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The retail sector still seeing two-speed trading with many operators reporting sales up up but a significant minority reporting falling sales

The retail sector still seeing two-speed trading with many operators reporting sales up up but a significant minority reporting falling sales

The two-speed retail trading environment that has been observed since the lockdown ended is continuing and 13% of retailers are expecting to lay off staff when the wage subsidy ends, according to a new survey.

In its latest Retail Radar report Retail NZ has found that July sales were overall up on the previous year - but a significant number of retailers were still struggling.

“Sales across the sector were strong in July, up substantially on the previous year, although overall retail sales are down 9.6% since March, and the recovery appears to be slowing,” Retail NZ Chief Executive Greg Harford said. 

“There are real clouds on the horizon in the short-term, and the good news is not spread equally across the sector, with a significant number of retailers whose businesses continue to be substantially negatively impacted by COVID-19.  Although sales are up across the sector on average, 22% of retailers are reporting that their sales fell during July.

“Our survey showed that 13% of retailers expect to make staff redundant when the government wage support ends, and another 13% have seen a significant decrease in foot traffic, with less than half the number of people usually seen shopping. Retailers that are heavily reliant on the international travel market are particularly severely impacted and will be for the foreseeable future.”

Harford said while the recovery from Covid-19 was underway these were "unprecedented times", with many challenges remaining for retailers.

"Consumers will be very cautious about spending in the coming months, with the uncertainty an election period brings, but especially as financial assistance such as the wage subsidy and mortgage holidays end. It is essential to the whole economy that spending continues to grow, and further assistance from government to stimulate the economy, such as tax or GST cuts, is strongly supported by retailers.”

However, overall retailer confidence remained positive in July, building on the strong rebound recorded in June after lockdown was lifted.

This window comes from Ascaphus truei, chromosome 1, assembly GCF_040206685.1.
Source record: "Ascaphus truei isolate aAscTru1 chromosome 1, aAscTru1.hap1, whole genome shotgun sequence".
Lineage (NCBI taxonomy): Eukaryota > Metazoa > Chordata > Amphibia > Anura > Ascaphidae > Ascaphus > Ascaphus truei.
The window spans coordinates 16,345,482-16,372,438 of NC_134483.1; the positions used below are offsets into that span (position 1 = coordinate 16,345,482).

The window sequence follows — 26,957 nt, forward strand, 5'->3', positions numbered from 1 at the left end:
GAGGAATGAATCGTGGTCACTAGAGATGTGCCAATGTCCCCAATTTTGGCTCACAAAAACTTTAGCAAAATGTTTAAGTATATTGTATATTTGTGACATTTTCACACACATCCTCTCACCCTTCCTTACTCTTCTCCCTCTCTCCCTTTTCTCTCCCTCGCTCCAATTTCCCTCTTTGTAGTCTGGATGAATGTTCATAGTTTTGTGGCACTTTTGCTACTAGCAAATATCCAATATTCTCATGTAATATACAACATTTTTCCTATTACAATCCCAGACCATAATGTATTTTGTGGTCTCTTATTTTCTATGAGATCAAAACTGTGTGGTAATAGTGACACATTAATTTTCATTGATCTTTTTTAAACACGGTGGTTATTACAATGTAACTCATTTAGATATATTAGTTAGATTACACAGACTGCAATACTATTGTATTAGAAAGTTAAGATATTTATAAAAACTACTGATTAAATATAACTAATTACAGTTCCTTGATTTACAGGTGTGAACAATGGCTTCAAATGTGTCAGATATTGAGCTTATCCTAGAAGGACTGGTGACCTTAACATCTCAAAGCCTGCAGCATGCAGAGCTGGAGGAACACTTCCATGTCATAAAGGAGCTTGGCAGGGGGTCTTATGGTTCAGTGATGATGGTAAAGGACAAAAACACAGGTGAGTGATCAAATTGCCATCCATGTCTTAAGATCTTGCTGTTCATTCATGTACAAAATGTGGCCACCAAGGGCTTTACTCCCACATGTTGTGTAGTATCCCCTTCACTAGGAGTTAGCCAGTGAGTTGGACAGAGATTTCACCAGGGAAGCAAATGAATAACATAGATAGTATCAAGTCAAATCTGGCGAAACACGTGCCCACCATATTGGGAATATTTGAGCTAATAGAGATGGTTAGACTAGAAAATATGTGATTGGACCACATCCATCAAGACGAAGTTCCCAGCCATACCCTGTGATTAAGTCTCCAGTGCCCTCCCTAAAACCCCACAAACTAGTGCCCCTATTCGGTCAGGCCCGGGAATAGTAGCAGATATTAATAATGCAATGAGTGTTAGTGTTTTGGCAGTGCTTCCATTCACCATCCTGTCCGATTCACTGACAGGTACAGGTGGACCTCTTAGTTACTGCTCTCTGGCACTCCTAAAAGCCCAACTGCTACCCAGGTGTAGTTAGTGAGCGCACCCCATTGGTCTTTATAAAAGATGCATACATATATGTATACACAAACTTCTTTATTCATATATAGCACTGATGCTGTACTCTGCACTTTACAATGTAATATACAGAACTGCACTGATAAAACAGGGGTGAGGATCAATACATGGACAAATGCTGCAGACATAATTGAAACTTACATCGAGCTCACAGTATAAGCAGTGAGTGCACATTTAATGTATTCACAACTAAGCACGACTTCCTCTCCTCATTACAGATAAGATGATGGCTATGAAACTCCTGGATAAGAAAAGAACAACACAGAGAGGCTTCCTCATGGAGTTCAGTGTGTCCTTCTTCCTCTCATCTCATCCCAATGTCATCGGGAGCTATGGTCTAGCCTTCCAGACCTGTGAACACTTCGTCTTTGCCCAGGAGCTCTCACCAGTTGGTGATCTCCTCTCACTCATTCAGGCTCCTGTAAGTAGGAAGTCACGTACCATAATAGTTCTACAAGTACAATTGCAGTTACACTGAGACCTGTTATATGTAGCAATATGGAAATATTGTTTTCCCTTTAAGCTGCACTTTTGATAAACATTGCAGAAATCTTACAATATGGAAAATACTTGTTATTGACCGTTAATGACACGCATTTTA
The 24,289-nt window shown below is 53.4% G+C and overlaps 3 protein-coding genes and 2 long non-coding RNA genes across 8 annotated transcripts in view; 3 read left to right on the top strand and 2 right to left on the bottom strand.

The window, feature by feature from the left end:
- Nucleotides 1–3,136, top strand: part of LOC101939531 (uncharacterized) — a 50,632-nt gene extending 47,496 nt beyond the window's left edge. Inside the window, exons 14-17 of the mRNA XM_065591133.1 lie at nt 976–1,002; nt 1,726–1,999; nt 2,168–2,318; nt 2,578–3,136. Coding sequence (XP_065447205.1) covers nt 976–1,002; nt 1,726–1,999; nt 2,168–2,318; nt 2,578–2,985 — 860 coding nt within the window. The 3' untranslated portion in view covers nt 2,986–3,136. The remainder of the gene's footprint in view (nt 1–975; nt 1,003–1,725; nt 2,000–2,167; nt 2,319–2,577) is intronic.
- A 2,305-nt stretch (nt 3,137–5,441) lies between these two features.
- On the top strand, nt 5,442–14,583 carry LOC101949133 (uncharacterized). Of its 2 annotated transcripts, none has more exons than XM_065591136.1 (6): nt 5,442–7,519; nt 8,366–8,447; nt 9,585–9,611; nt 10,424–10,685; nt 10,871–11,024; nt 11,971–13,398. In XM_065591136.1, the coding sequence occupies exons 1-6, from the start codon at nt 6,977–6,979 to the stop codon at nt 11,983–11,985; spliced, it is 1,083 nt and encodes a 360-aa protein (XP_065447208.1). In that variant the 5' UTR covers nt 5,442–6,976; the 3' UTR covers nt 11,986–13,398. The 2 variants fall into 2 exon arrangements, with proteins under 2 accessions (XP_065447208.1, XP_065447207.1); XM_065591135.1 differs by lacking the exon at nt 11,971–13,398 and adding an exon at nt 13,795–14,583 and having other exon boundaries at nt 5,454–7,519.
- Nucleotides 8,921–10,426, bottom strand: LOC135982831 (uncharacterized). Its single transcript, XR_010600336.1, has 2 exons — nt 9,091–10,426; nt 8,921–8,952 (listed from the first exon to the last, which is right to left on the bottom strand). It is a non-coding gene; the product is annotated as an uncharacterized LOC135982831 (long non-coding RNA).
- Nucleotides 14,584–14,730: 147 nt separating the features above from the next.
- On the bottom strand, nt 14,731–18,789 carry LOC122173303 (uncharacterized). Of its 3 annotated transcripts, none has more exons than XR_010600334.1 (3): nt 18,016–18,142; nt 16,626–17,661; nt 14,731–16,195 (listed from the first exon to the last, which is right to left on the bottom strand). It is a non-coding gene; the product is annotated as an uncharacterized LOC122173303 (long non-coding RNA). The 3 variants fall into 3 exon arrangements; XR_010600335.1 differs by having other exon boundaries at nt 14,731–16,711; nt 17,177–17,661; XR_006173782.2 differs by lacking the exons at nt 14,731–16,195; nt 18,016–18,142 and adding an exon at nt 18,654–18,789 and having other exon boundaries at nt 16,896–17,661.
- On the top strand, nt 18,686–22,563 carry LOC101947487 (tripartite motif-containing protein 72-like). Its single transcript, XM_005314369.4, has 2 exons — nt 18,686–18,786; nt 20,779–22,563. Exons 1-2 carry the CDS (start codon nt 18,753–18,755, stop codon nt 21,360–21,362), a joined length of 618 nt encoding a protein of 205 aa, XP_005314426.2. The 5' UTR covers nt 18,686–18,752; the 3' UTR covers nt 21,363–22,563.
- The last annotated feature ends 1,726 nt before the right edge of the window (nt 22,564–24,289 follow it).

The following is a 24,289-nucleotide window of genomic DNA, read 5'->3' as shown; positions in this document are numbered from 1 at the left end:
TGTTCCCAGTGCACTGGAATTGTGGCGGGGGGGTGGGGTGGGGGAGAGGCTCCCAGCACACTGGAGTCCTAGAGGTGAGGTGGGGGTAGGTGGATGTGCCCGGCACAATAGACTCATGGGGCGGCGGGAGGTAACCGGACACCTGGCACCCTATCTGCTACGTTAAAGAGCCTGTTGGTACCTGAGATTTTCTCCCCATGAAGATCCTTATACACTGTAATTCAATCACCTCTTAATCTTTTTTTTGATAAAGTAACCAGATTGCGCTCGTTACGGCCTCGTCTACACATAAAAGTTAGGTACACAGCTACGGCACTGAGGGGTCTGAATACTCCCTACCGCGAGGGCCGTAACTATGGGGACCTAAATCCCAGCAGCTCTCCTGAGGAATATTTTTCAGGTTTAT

Some 75% retailers responding to the survey were confident or very confident that their business would survive the next 12 months, which was up significantly from just 39% in May. 

Separately, data from Paymark showed that the underlying value of payments transacted through core retail merchants in July was up 11.4% on year-ago levels. Paymark said growth occurred across most sectors, including year-on-year nationwide growth amongst café, bar and restaurant merchants for the first month since February.

There was also spending growth experienced amongst accommodation merchants in some regions for the first time in recent months. Nationwide the accommodation spend through Paymark was 10.9% below July 2019 levels but accommodation spending was above last year in these regions: Bay of Plenty, Gisborne, Hawkes Bay, Taranaki, Whanganui, Wairarapa, Marlborough, Nelson, West Coast, South Canterbury.

Paymark said that notably, accommodation merchants in Southland and Otago are still running below year-ago levels, suggesting the strong domestic school holiday surge outside the major centres was not enough to counter the international downturn in all tourism hotspots.

"Outside of the retail sector, spending patterns remained mixed. Not surprisingly spending through travel merchants remains well below year-ago levels," Paymark said.

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So , who are the winners and who are the losers in terms of sector ?

We already knew about the tourism sector , but what about others

Indeed. Sector/location/context breakdown would be the minimum needed to make some sense of the figures. 'Context' is shop environment/ownership etc e.g. a hole-in-wall in an older strip but retailer-owned and largely paid off, is far different to an expensive lease in a mall.....

We are having record high days followed by very bad days. Cbd was dead today and shop only turned over 150 bucks. Day before was 5k. Go figure!

Its unfortunate that the retailers aren't split split into more sectors to see which sectors are most affected. Those high end retail shops which only a booming economy can support can fall by the wayside and I'm sure there are others that occupy malls and other high street shopping centers that are likely to close or at worst layoff people and the owners run them instead just raking in the profits. Its unfortunate that there are people who will loose their jobs but were these high end and other retail outlets necessary in the first place.

Alternative interpretation of the same survey data:

“87% of retailers do not plan redundancies following end of wage subsidy”.

I think you’ll find most people would think that only 13% of retailers laying off SOME of their staff is a bloody good outcome.